Let’s look at our court practices — are we giving judges the ability to use their discretion as much as possible or leaning too much on mandatory sentencing laws? Are we diverting people into treatment when possible instead of incarceration?
Some of the jail reduction strategies other counties have started implementing have already started to pay off. Lucas County, Ohio, has been able to reduce its jail population by nearly 25 percent in the last two years with the help of a grant from the McArthur Foundation’s Safety and Justice Challenge. Buncombe County also received a small grant from the same program to begin implementing changes.
The Bright Side
The conference painted a grim picture of our criminal justice system, but I still walked away with optimism knowing that there are solutions to the challenges our local law enforcement and court system face.
Many of the speakers painted a picture of fragmented agencies and turf wars between police departments and sheriff’s offices in their jurisdictions. Maybe I’m being naïve, but that’s something I haven’t seen too much of in WNC. What I do see is our DA and police chief holding community forums to educate people about the system and our law enforcement, community organizations and churches working together to combat the opioid epidemic plaguing our communities and sheriffs who don’t want to see the same person again and again in their jail.
Haywood County Sheriff Greg Christopher has led the charge on providing rehabilitation services for people leaving his jail. A part of this ongoing project will look at the impact the Haywood Pathways Center has had on reducing recidivism in the jail and getting people the mental health and addiction treatment they need to keep them out of the criminal justice system.
Haywood County agencies are also working on implementing a LEAD (Law Enforcement Assisted Diversion) program, a program that would divert qualified people into treatment instead of jail for certain offenses.
The program was discussed at length at the conference in NYC — it was started in Seattle and now other agencies across the country are using it. The fact that Haywood and other western counties are already implementing such a progressive program shows we’re ahead of the curve compared to other rural counties. It also shows that our leaders have a better understanding of the challenges than others and aren’t afraid to shine a light on the deficiencies and look for better solutions.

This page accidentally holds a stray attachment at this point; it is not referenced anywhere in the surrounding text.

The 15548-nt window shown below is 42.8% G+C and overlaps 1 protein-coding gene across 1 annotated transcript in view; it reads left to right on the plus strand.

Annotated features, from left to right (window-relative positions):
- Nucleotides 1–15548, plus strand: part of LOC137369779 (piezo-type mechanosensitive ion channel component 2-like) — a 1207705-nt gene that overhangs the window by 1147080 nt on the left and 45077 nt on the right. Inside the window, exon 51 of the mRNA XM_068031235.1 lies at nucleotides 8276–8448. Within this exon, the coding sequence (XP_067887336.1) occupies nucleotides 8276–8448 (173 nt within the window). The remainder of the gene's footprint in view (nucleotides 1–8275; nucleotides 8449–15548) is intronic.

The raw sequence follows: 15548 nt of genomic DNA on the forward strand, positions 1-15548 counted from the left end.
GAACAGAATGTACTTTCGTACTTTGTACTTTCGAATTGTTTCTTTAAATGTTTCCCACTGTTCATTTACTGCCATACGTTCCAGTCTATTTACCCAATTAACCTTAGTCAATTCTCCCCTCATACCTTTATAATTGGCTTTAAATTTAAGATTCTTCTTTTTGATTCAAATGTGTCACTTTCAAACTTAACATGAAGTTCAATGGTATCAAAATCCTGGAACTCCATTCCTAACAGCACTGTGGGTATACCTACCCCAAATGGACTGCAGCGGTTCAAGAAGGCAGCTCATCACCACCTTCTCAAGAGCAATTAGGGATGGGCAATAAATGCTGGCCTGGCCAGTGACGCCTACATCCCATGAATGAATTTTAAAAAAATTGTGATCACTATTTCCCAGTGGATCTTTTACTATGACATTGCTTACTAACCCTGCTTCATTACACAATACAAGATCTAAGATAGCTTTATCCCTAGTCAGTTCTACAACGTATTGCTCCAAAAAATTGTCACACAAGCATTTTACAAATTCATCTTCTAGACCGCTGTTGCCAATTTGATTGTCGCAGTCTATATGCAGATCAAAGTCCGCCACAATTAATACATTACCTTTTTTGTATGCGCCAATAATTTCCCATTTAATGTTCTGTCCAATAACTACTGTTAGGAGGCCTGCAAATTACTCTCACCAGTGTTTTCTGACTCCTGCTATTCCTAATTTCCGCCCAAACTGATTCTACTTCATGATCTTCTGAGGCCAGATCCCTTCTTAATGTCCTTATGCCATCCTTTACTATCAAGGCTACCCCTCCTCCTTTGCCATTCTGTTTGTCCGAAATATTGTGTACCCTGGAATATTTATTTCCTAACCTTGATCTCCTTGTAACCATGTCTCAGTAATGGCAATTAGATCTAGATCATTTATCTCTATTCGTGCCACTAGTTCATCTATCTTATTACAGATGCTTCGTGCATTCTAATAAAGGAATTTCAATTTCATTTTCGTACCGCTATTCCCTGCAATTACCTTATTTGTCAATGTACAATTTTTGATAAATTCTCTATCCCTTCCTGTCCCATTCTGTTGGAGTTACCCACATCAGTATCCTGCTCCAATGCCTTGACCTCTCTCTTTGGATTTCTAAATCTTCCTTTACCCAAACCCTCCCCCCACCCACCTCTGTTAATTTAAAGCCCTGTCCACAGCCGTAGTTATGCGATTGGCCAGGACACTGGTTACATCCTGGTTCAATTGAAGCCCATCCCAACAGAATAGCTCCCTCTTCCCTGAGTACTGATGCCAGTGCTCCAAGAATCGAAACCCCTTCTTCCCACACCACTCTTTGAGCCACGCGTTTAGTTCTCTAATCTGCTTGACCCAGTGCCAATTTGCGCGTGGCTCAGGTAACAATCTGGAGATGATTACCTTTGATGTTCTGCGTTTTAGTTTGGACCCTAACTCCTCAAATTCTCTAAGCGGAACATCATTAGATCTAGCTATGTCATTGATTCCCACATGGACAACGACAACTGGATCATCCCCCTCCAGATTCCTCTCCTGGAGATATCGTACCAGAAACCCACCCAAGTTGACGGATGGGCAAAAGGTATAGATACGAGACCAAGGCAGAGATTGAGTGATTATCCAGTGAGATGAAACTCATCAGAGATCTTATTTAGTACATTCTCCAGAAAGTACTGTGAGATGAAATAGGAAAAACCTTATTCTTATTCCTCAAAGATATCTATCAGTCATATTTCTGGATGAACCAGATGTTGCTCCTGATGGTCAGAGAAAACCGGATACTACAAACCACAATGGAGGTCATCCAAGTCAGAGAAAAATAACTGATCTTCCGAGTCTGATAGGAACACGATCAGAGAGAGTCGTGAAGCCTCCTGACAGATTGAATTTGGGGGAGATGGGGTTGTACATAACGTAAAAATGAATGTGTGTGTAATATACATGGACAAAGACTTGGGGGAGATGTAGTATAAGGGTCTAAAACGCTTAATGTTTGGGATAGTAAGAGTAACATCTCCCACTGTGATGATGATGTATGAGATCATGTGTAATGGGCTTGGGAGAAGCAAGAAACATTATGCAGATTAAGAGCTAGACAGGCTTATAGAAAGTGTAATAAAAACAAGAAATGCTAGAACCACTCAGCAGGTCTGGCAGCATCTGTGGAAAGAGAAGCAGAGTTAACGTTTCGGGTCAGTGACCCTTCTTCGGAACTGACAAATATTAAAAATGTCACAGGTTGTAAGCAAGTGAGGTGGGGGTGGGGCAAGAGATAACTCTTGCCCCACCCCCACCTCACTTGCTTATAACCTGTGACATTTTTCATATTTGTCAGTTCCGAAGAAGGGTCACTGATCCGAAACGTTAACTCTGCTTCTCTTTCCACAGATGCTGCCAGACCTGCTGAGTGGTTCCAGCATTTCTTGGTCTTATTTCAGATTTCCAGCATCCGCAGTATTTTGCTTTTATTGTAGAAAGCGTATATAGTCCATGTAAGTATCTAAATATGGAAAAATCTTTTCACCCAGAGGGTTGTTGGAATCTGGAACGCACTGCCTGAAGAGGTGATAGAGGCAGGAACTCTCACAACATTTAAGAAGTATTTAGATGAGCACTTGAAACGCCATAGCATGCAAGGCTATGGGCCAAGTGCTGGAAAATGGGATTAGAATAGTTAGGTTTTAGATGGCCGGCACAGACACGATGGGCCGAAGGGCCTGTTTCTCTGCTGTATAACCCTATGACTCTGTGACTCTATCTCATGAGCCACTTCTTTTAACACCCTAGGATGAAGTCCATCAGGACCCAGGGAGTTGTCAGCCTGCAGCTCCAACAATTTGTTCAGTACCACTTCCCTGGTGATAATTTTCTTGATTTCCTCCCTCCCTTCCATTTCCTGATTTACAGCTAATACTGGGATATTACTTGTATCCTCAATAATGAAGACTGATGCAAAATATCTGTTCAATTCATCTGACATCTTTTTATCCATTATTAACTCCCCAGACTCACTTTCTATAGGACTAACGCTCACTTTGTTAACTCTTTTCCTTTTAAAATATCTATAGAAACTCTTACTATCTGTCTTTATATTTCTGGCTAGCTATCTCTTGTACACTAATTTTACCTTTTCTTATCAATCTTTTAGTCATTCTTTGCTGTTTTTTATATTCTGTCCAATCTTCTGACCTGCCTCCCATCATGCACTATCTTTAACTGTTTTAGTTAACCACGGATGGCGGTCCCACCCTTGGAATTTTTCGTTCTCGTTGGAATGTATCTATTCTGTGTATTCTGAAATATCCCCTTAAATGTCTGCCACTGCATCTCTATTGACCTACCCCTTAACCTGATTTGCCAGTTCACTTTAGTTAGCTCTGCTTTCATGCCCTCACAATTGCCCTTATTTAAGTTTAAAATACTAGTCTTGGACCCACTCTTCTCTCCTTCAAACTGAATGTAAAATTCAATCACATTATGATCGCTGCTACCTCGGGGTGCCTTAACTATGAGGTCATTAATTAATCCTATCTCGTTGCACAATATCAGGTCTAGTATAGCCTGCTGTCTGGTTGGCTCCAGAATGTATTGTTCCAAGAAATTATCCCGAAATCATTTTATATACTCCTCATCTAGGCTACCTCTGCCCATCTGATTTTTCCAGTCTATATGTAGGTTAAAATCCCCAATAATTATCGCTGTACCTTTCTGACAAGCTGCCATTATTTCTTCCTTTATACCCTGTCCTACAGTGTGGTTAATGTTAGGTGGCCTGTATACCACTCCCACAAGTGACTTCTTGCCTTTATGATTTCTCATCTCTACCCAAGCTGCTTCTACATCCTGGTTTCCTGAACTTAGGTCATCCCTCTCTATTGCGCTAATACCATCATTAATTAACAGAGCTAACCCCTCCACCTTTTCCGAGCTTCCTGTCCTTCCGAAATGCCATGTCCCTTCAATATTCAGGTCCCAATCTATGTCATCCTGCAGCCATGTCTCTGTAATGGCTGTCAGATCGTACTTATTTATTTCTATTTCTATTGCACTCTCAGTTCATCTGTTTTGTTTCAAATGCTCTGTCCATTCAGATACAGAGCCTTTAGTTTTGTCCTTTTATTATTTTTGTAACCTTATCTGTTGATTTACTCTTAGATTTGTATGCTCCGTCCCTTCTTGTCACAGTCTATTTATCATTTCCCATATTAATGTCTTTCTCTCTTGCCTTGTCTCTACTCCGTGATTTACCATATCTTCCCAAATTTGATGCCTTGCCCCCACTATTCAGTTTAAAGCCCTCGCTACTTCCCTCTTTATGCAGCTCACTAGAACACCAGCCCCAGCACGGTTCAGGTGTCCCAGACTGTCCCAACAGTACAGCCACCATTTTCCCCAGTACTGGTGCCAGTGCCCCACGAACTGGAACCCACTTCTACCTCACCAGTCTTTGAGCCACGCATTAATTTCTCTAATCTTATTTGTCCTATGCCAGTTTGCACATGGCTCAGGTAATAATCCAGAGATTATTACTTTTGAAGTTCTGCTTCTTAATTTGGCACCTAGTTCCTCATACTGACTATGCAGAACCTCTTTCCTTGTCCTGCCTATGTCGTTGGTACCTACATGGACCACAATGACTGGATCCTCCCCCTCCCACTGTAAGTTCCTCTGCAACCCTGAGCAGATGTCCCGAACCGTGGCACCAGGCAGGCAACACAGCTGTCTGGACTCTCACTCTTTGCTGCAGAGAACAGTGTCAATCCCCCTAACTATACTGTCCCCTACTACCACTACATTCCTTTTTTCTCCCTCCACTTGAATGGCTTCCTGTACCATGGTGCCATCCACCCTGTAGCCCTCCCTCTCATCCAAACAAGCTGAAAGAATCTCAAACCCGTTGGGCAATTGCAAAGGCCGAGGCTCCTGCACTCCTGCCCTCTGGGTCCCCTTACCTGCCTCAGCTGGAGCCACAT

I genuinely look forward to working with all the key players in the next year as I try to learn all I can about our criminal justice system and discuss ways we can do our part to reduce mass incarceration in this country while keeping communities safe.
What’s to come?
It’s hard to know where to start when tackling the tangled web that is the criminal justice system. Before exploring the problems with the system and possible solutions, our readers need to understand how the system works from arrest to release and the many steps in between.
Secondly, my goal is to tour all the jails in our four-county coverage area to give readers a sense of the differences in their operations, populations and the challenges sheriffs and jailers face on a daily basis.
We’ll also examine the bail bondsmen industry, cash bond practices in our region and the bail bond laws governing our state as well as alternatives to using cash bonds.
We’ll analyze incarceration data from our region compiled by the Vera Institute and other advocacy organizations and see how we compare nationally.